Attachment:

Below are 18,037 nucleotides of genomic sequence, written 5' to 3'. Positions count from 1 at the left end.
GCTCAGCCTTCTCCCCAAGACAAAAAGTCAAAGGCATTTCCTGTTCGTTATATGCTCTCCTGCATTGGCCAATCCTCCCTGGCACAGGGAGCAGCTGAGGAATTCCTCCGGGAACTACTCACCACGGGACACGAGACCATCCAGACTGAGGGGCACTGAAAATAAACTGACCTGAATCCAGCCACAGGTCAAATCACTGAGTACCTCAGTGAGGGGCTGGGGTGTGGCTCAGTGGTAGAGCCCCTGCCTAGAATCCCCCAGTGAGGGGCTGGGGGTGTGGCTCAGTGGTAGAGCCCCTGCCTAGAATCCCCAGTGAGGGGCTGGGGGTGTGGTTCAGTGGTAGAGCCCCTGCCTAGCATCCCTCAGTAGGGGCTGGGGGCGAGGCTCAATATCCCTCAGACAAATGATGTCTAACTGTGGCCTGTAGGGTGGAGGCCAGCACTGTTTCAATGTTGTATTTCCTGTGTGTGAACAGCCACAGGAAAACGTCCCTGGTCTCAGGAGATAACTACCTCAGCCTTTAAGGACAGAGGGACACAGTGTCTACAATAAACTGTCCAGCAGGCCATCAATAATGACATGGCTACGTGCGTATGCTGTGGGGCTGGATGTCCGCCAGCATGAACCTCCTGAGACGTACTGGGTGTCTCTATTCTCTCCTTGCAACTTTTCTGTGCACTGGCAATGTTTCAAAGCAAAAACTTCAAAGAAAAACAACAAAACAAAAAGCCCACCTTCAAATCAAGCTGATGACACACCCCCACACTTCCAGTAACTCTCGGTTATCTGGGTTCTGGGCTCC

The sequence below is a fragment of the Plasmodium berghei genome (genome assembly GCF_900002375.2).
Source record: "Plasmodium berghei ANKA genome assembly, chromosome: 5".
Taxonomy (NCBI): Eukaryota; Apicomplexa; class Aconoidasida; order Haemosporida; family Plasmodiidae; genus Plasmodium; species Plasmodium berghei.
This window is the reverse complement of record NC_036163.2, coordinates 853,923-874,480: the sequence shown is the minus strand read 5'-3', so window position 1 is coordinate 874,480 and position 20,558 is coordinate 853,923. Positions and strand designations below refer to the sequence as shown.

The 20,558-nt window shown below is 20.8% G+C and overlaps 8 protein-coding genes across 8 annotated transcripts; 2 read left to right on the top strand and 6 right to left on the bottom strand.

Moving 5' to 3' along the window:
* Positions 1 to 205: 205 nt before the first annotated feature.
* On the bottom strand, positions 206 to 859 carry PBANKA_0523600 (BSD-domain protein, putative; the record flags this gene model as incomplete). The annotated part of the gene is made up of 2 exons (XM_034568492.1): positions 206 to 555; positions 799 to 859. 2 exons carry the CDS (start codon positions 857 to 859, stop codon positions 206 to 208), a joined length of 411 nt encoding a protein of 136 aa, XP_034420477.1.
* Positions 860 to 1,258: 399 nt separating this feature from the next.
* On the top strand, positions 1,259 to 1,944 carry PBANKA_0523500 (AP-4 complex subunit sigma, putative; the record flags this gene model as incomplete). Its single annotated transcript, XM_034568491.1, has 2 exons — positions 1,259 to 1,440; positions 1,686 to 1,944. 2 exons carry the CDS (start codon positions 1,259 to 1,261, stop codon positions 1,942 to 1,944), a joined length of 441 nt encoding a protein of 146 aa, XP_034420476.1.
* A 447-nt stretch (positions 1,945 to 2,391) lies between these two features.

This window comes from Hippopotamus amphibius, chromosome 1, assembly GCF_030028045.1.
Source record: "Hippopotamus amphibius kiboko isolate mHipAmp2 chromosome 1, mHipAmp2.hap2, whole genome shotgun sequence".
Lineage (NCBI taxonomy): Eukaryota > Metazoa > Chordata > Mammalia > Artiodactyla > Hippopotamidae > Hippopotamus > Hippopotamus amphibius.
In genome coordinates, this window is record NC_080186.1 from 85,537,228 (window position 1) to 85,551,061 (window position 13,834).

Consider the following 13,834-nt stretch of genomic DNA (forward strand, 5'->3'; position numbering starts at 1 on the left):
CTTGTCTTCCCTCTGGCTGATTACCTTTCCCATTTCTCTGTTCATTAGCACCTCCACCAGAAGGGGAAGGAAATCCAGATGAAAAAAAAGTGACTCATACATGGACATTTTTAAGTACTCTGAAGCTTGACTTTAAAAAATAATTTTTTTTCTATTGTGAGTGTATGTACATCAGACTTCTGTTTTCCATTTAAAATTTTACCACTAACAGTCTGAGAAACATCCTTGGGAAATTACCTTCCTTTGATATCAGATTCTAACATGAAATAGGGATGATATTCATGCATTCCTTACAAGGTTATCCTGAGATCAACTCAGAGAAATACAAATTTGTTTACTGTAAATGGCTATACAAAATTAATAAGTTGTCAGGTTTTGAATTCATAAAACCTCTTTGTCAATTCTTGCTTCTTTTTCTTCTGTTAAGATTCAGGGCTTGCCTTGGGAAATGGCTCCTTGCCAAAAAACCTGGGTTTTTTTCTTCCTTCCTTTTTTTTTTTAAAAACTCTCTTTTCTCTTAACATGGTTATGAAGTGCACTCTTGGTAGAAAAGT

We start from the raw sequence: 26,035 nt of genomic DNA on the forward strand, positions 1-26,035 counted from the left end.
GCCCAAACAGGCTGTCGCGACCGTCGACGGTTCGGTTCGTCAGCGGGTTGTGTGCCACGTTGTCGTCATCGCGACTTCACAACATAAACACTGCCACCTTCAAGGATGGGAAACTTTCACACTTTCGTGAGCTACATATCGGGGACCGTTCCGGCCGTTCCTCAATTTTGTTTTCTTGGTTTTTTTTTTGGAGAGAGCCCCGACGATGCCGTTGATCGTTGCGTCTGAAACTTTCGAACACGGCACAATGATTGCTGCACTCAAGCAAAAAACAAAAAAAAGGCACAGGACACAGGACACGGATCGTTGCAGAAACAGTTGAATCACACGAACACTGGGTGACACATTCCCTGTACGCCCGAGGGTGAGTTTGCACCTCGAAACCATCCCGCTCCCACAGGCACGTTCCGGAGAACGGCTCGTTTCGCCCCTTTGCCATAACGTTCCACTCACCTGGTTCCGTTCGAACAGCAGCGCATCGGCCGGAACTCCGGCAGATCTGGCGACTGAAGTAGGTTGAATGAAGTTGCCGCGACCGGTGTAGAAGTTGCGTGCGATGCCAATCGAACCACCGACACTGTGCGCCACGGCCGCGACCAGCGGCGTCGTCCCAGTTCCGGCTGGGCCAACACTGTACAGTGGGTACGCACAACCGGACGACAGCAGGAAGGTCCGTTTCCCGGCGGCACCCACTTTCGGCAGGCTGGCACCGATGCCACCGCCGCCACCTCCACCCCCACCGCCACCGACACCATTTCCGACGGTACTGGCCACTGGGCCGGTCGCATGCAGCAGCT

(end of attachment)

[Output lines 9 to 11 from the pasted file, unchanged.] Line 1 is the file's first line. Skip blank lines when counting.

* Positions 1 to 205: 205 nt before the first annotated feature.
* On the bottom strand, positions 206 to 859 carry PBANKA_0523600 (BSD-domain protein, putative; the record flags this gene model as incomplete). The annotated part of the gene is made up of 2 exons (XM_034568492.1): positions 206 to 555; positions 799 to 859. 2 exons carry the CDS (start codon positions 857 to 859, stop codon positions 206 to 208), a joined length of 411 nt encoding a protein of 136 aa, XP_034420477.1.
* Positions 860 to 1,258: 399 nt separating this feature from the next.